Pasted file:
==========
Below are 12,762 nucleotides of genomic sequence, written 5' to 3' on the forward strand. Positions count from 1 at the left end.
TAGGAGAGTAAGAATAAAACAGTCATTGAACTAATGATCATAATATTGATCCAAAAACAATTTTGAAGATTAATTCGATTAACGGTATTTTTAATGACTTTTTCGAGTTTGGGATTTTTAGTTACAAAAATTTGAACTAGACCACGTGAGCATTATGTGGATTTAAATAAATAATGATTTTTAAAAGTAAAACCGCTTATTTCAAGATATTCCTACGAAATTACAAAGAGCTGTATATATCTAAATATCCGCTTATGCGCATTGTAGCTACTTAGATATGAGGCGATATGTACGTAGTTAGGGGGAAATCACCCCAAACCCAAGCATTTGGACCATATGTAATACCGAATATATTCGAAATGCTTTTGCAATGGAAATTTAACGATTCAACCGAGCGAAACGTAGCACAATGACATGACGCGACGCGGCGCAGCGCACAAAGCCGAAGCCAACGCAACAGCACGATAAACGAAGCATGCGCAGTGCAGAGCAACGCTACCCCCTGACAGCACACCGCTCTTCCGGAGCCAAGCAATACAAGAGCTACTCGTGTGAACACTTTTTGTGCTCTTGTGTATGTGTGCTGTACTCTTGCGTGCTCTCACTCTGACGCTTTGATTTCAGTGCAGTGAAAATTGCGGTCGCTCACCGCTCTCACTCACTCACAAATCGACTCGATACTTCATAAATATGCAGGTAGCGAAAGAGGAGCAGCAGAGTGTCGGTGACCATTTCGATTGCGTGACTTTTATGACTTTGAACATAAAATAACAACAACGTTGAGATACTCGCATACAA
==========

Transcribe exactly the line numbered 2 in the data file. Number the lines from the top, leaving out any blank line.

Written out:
TAGGAGAGTAAGAATAAAACAGTCATTGAACTAATGATCATAATATTGATCCAAAAACAATTTTGAAGATTAATTCGATTAACGGTATTTTTAATGACTTTTTCGAGTTTGGGATTTTTAGTTACAAAAATTTGAACTAGACCACGTGAGCATTATGTGGATTTAAATAAATAATGATTTTTAAAAGTAAAACCGCTTATTTCAAGATATTCCTACGAAATTACAAAGAGCTGTATATATCTAAATATCCGCTTATGCGCATTGTAGCTACTTAGATATGAGGCGATATGTACGTAGTTAGGGGGAAATCACCCCAAACCCAAGCATTTGGACCATATGTAATACCGAATATATTCGAAATGCTTTTGCAATGGAAATTTAACGATTCAACCGAGCGAAACGTAGCACAATGACATGACGCGACGCGGCGCAGCGCACAAAGCCGAAGCCAACGCAACAGCACGATAAACGAAGCATGCGCAGTGCAGAGCAACGCTACCCCCTGACAGCACACCGCTCTTCCGGAGCCAAGCAATACAAGAGCTACTCGTGTGAACACTTTTTGTGCTCTTGTGTATGTGTGCTGTACTCTTGCGTGCTCTCACTCTGACGCTTTGATTTCAGTGCAGTGAAAATTGCGGTCGCTCACCGCTCTCACTCACTCACAAATCGACTCGATACTTCATAAATATGCAGGTAGCGAAAGAGGAGCAGCAGAGTGTCGGTGACCATTTCGATTGCGTGACTTTTATGACTTTGAACATAAAATAACAACAACGTTGAGATACTCGCATACAA